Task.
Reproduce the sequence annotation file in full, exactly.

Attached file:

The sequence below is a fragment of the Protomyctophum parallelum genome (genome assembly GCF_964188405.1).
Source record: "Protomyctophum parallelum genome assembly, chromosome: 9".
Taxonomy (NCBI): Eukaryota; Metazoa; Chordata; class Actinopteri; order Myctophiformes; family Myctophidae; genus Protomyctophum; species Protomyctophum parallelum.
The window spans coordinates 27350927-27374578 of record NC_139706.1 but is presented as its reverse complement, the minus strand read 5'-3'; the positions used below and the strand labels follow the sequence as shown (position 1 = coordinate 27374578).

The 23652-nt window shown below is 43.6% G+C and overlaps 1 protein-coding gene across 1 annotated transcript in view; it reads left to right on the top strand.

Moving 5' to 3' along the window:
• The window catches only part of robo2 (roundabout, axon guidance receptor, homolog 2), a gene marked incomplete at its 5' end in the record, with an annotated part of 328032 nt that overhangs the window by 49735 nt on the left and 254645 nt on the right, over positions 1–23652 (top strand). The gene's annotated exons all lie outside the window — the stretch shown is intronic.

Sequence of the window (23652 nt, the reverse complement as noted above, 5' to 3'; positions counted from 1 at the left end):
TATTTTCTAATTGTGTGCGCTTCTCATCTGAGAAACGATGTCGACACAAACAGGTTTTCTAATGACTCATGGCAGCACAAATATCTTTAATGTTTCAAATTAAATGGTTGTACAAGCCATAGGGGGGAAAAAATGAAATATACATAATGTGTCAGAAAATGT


The sequence below is a fragment of the Protomyctophum parallelum genome (genome assembly GCF_964188405.1).
Source record: "Protomyctophum parallelum genome assembly, chromosome: 9".
Taxonomy (NCBI): Eukaryota; Metazoa; Chordata; class Actinopteri; order Myctophiformes; family Myctophidae; genus Protomyctophum; species Protomyctophum parallelum.
The window spans coordinates 27350927-27374578 of record NC_139706.1 but is presented as its reverse complement, the minus strand read 5'-3'; the positions used below and the strand labels follow the sequence as shown (position 1 = coordinate 27374578).

The 23652-nt window shown below is 43.6% G+C and overlaps 1 protein-coding gene across 1 annotated transcript in view; it reads left to right on the top strand.

Moving 5' to 3' along the window:
• The window catches only part of robo2 (roundabout, axon guidance receptor, homolog 2), a gene marked incomplete at its 5' end in the record, with an annotated part of 328032 nt that overhangs the window by 49735 nt on the left and 254645 nt on the right, over positions 1–23652 (top strand). The gene's annotated exons all lie outside the window — the stretch shown is intronic.

Sequence of the window (23652 nt, the reverse complement as noted above, 5' to 3'; positions counted from 1 at the left end):
TATTTTCTAATTGTGTGCGCTTCTCATCTGAGAAACGATGTCGACACAAACAGGTTTTCTAATGACTCATGGCAGCACAAATATCTTTAATGTTTCAAATTAAATGGTTGTACAAGCCATAGGGGGGAAAAAATGAAATATACATAATGTGTCAGAAAATGT